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Comprehensive Guide to Nursing Compact States 2021/2022 

Published:
December 22, 2021

What is a Nursing Compact State?

A nurse compact state allows nurses who hold a compact license to work in different states without procuring other licenses. This means that nurses have more flexibility in their careers. Another word for a compact license is a multistate license.

History of Nurse Licensure Compact

The legislation was passed in 2018, which replaced the Nurse Licensure Compact, or NLC, with the Enhanced Nurse Licensure Compact, or eNLC. This legislation allows nurses to hold a multistate license in the state where they live- their home residence- and practice in other compact states. This simplified the process across the states.

As of June 2021, the eNLC only covered RNs, Registered Nurses, LPN's/LVNs, or Licensed Practice Nurses. The Advanced Practice Registered Nurses, or APRNs, must hold a license in each state where they practice.  

At this time, there’s an effort to move forward with an APRN Compact, which will go into effect once 7 states enact the legislation. It has already been enacted in North Dakota and is pending in Delaware.

Map Infographic: 2 million nurses have compact state licenses.

Advantages of the Nursing Licensure Compact

The major benefit of the eNLC is that a nurse that carries a compact state license will be able to work in any of the other eNLC states. This means that barriers often encountered by nurses trying to obtain employment in a state that is not their home residence are removed. Nurses that hold a compact license have increased flexibility in employment and can access other career options, such as travel nursing.

Graph representing 70% of nurses in favor of joining compact license.

Compact versus Non-Compact Nursing License

When considering a compact nursing license versus a non-compact nursing license, there are a few things that you must consider. We’ll explore those below:  

Compact Nursing License  

Here are the things you need to know about holding a compact nursing license:  

  • Nurses who carry a compact nursing license can practice in other compact states without applying or obtaining a new license for that state. There's no time limit for them to practice in the other state, as long as they maintain residency in the state that issued the license and remain in good standing with the board of nursing in that state. They must provide proof of legal residence, which includes a W2 form, voter's card, driver's license, state ID, or a federal income tax return. The primary state of residence should issue these documents.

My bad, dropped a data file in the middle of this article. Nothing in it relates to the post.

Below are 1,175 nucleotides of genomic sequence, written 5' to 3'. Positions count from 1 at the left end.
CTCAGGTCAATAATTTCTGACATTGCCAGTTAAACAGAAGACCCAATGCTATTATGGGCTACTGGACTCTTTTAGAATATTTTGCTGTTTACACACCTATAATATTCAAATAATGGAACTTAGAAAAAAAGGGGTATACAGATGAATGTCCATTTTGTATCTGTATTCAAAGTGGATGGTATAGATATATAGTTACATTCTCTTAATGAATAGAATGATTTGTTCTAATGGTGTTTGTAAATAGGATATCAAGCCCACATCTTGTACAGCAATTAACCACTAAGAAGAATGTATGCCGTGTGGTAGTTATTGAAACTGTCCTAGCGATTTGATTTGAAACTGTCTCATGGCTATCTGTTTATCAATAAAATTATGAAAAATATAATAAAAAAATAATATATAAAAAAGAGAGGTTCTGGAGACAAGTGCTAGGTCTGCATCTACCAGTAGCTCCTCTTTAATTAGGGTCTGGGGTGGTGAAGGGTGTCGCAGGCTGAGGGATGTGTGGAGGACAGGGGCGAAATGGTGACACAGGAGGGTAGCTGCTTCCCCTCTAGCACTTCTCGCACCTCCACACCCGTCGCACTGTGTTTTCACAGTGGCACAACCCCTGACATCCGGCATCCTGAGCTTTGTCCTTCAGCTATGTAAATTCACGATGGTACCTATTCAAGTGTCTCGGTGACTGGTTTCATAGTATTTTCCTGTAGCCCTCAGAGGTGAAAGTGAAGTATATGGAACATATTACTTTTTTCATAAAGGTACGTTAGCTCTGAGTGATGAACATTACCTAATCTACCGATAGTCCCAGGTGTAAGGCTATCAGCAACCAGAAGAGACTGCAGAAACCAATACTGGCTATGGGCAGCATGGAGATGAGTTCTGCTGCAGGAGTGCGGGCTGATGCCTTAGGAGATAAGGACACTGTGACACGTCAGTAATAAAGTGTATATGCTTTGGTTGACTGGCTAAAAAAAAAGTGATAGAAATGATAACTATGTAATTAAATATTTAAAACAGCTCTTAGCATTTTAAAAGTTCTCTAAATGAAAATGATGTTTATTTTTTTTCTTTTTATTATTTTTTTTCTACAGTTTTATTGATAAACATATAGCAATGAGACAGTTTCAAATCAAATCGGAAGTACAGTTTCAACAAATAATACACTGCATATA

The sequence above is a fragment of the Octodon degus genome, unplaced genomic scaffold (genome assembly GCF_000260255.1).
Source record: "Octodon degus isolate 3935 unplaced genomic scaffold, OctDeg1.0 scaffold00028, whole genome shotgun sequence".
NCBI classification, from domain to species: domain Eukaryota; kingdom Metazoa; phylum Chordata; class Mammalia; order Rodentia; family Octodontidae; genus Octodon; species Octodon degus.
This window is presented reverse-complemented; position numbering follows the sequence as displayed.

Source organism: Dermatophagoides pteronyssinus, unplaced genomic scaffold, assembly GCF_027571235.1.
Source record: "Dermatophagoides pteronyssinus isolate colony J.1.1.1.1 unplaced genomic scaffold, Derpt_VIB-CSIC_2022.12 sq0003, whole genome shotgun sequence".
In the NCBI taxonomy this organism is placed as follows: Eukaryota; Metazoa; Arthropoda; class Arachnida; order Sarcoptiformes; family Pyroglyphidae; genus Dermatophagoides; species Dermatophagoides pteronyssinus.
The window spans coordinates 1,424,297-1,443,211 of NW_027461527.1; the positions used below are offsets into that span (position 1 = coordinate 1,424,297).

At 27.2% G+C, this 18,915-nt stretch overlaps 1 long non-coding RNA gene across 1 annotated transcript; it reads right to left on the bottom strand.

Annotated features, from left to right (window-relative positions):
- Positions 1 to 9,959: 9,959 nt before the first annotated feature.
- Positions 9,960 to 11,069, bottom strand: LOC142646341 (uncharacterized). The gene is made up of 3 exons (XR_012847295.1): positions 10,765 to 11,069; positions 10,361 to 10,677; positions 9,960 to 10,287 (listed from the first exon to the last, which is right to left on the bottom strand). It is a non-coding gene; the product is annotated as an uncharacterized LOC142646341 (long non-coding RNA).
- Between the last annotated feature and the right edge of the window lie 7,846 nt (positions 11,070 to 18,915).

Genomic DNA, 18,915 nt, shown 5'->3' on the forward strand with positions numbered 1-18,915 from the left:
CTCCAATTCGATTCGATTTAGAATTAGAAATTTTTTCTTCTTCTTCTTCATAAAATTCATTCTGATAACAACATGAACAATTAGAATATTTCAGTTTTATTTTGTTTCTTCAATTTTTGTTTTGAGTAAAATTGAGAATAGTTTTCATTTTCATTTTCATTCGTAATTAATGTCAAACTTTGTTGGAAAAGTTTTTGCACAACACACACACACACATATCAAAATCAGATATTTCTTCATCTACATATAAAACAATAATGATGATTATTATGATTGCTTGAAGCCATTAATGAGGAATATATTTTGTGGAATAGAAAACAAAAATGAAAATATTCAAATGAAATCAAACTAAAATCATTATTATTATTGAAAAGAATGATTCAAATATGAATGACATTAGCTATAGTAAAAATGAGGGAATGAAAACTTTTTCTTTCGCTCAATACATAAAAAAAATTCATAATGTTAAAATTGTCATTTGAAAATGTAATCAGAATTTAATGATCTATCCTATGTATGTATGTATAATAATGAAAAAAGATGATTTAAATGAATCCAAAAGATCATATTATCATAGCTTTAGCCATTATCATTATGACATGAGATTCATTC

• If they choose to keep their compact state license and obtain a license in a non-compact state, they must keep their primary state of residence in the compact state. At that point, the nurse will have 2 nursing licenses and will be required to remain up to date on both as directed by the board of nursing in those states.

Non-Compact Nursing License  

Here is what you need to know about a non-compact nursing license:  

  • Only nurses that declare a compact state as their primary state of residence can obtain a multistate license. This means that if a nurse resides in one of the states that are not part of the nursing compact, they must carry individual nursing licenses for each state they are employed in. There's no limit on the number of licenses that a nurse can carry- but they must ensure that they maintain good standing with the board of nursing in each state.

How Do You Know if Your Nursing License is a Compact License?

If you're not sure whether your nursing license is a compact license or not, it's easy to find out. All you need to do is sign up for Nursys. This is a national database that is used to verify nurse licensure and discipline and practice privileges for LPNs/LVNs and RNs.  

When you create an account on Nursys, you will view all of your licenses- both active and inactive. Additionally, you will be able to see the compact status of each license.

States in the NLC

As of June 2021, 33 states/territories have implemented the eNLC. Following is a list of these compact license states: